Getting settled in Uppsala
Arriving for the first time in another country is always stressful as one is not familiar with most of the things you need to know about. Here is a to-do list that will help you get organised and settled in Uppsala directly after the formal registration.
- Housing: Thousands of new students move to Uppsala to begin their studies each year, and as a result, finding accommodation can be very challenging. We advise you to follow the University University recommendations. Note that fee-paying master students are offered accommodation (for a maximum of 22 months beginning the month of August).
- Registration document: After having formally registered, you will receive a registration letter from the Study Counsellor. You will need it to open a bank account.
- University access card & copy card: After having formally registered, go to the info desk in the new building at Ångstrom Laboratory with a Swedish sign "Campuskort och Nycklar". Report to the desk that you are a newly registered student and ask for an access card. You should also be given instructions as to how to activate it.
- Personal number (personnummer): You have to get a personal number for you would need it for virtually everything. You can't do without it! Go to the Swedish tax office (Skatteverket) at Kungsängsvägen 31C and bring your registration document, a copy of your passport, proof of your health insurance, and a self-signed document that you can support yourself during your studies. Better also bring your housing contract in order to fill in your apartment number - the more information you can provide them, the faster they will get your personal number.
- Bank account: Go to a bank of your choice (there is one with internet banking in English, ask at the introductory student fair) and bring your document that states your personal number, registration document, housing contract, and your passport. It may be possible to open a bank account with f documents but it totally depends on the employee, no bank seems to have a clear policy on that.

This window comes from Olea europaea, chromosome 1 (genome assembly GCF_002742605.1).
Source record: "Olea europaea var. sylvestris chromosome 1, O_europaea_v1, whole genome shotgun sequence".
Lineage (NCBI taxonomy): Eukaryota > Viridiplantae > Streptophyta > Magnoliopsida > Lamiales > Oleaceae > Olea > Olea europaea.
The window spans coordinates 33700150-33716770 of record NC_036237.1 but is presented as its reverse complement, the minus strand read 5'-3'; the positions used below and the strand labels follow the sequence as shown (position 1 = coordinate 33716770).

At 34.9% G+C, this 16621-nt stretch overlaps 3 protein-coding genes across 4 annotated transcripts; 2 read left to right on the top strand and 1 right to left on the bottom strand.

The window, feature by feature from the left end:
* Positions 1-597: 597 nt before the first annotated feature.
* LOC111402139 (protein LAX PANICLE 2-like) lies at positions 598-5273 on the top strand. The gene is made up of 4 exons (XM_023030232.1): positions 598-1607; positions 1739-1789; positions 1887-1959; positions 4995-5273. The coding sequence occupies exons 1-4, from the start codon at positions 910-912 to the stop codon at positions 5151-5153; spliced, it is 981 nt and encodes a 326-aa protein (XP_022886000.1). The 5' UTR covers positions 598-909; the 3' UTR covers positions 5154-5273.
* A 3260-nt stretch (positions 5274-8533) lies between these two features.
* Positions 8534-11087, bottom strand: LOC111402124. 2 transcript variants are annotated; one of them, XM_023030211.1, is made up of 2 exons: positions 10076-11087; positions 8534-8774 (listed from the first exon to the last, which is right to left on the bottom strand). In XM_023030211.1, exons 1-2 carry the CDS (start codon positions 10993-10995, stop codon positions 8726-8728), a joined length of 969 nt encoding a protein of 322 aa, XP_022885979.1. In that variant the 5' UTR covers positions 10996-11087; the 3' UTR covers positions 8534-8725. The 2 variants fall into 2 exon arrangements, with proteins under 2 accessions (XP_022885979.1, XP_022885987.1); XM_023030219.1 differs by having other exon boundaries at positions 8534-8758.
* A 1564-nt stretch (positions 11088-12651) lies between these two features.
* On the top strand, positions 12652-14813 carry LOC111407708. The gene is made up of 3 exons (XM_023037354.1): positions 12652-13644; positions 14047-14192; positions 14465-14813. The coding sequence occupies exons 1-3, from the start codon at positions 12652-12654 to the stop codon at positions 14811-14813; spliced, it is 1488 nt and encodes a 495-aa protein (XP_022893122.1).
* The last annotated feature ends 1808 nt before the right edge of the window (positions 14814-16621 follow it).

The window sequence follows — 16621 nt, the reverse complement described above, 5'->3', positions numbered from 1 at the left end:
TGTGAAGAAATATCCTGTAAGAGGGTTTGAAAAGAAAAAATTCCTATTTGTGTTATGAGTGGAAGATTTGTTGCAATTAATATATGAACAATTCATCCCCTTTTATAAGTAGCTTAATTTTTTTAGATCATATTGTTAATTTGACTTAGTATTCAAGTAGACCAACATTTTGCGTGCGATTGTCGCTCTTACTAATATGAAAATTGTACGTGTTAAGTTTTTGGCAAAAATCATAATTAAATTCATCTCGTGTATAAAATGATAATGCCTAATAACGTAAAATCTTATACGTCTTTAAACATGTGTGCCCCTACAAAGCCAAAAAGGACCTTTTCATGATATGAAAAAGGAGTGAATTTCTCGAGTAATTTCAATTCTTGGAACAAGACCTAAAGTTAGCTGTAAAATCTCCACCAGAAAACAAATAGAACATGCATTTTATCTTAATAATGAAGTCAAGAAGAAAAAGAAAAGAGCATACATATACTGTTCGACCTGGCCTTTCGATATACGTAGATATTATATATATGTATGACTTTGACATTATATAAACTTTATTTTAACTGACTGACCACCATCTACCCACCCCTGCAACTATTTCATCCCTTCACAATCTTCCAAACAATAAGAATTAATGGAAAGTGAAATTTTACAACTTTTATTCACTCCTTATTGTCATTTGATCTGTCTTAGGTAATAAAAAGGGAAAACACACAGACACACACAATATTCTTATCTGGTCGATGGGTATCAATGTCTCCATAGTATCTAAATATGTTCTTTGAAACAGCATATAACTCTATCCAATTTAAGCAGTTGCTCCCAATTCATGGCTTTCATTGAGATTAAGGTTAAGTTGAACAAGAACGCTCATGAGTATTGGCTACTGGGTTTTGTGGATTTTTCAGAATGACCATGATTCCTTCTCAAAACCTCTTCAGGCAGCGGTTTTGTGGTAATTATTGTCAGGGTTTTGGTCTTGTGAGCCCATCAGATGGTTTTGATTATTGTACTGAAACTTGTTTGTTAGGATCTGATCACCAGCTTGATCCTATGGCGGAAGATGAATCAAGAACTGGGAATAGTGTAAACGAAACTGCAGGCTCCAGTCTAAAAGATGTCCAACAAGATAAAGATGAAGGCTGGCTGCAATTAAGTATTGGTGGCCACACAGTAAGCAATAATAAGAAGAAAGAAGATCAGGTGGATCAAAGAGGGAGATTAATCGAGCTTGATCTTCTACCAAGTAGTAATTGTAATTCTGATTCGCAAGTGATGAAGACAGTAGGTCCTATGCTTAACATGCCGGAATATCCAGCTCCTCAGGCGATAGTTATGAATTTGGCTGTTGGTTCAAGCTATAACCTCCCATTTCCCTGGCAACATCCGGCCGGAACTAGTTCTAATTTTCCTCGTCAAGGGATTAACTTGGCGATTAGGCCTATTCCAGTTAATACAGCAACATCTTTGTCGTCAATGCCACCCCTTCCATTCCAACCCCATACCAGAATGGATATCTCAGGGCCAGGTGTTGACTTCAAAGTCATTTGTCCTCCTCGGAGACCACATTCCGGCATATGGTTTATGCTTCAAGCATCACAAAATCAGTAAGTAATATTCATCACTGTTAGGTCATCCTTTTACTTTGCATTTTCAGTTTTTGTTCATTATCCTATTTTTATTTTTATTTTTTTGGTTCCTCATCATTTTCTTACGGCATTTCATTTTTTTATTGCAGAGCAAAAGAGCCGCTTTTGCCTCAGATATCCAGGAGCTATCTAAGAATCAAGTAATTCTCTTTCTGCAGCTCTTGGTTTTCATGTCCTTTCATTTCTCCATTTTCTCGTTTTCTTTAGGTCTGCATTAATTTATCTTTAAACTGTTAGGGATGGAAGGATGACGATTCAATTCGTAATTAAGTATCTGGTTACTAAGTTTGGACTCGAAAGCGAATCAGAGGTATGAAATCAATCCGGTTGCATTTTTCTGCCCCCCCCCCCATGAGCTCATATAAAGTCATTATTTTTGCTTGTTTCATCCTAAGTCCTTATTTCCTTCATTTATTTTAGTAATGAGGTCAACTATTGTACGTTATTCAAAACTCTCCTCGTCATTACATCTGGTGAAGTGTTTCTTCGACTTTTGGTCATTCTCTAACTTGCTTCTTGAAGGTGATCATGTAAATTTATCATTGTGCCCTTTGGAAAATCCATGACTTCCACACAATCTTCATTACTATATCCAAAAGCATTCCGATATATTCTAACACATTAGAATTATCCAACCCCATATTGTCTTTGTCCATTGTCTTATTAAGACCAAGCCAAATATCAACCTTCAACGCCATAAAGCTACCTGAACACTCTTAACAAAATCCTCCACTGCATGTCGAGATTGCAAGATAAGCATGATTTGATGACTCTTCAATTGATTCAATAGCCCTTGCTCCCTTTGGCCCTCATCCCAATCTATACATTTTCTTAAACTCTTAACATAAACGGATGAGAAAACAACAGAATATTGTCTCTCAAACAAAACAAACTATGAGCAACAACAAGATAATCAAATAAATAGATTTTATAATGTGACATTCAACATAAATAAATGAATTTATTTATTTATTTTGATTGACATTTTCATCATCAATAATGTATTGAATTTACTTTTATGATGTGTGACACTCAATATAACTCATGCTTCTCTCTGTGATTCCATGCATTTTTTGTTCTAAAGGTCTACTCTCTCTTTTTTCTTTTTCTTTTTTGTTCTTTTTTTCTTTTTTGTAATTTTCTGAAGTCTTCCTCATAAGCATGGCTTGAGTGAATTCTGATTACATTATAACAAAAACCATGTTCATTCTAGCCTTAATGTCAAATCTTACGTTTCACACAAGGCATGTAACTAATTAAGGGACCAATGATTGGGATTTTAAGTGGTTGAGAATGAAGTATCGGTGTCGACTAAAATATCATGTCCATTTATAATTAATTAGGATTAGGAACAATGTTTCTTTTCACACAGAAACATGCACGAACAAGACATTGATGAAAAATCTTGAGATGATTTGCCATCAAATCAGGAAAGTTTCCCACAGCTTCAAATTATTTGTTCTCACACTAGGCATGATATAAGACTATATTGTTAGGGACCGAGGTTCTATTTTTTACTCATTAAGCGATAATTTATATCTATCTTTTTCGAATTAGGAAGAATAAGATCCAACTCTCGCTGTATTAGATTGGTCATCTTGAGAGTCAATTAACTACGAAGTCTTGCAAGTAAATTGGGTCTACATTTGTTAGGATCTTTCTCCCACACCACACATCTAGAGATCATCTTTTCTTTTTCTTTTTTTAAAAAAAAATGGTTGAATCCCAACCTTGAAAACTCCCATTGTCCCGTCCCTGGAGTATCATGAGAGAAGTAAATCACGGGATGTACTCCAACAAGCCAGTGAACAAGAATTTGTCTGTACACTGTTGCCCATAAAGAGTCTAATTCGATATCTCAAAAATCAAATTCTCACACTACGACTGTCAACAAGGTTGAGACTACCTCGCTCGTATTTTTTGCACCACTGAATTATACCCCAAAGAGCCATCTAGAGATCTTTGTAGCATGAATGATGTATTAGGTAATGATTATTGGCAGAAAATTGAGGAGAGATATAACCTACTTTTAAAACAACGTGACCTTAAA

- Student nation card: get a temporary nation card during the introductory student fair in the main building. After having decided on a nation, take your admission paper or your registration document and your passport/ID and go to that nation during its opening hours. Notice that it is not compulsory to join a “Nation” or the student union, but they are an important meeting point with study rooms, cheap pubs, and many other activities.
- After having completed the above steps you are officially settled in Uppsala.
- Cost of living & work in Sweden - check out the page Financial Matters.
- Getting about in Uppsala
- The Welcome Reception during The Orientation Week is nice a event to go to. You’ll get a general idea about Uppsala’s student life and the Nations –which will most certainly become part of your daily life in Uppsala.
- Get a bike! Everyone will tell you that. A bicycle is both healthy and environmentally friendly. There are many bike shops and even a free washing station for bikes. The most popular web page for second-hands, including bikes and everything you need to start your life in Uppsala is blocket.se.
If you live far away and you feel like taking the bus, or you are just not a bike person, get a monthly pass for 620 SEK (student pass). It is not cheap but a single ticket costs 30 SEK on board, so your monthly pass will save you lots of money. To get a monthly pass go to the closest, Pressbyrån, ICA supermarket, or to the UL Center (located at Uppsala Central Station). Always bring your ID card/Passport plus your Student/Nation card with you, in case bus inspectors ask to check your ticket.
Do you need to learn Swedish? Probably not. But it would be good.
There is a lot going on in Uppsala, so you won’t get bored. But, the one thing you should absolutely do when you are here is to ENJOY NATURE - Uppsala has some great nature reserves and forests close by, with cabins to stay overnight for free and bbq areas.
The love story between Swedes and nature is known to anyone. Did you know about something called Allemansrätten? This is Sweden’s constitutionally guaranteed right of public access, which provides everyone with the right of roaming the countryside in Sweden in perfect peace and quiet without someone saying: “get off my land”, unless you stomp all over someone’s back garden or trample all over a farmer’s cultivated field. You rely on it whenever you go out in the Swedish countryside – whether it is to take a walk, go kayaking, pick mushrooms, climb a mountain or just sit down on a rock to think. Isn’t this the greatest thing ever? Don’t miss out on the wonderful outdoor experiences that you can have in Uppsala, and if you want some suggestions JUST ASK!
IF YOU ARE NEW TO SWEDEN, CHECK THIS OUT: https://sweden.se It’s the official site of Sweden with lots of cool stuff to read!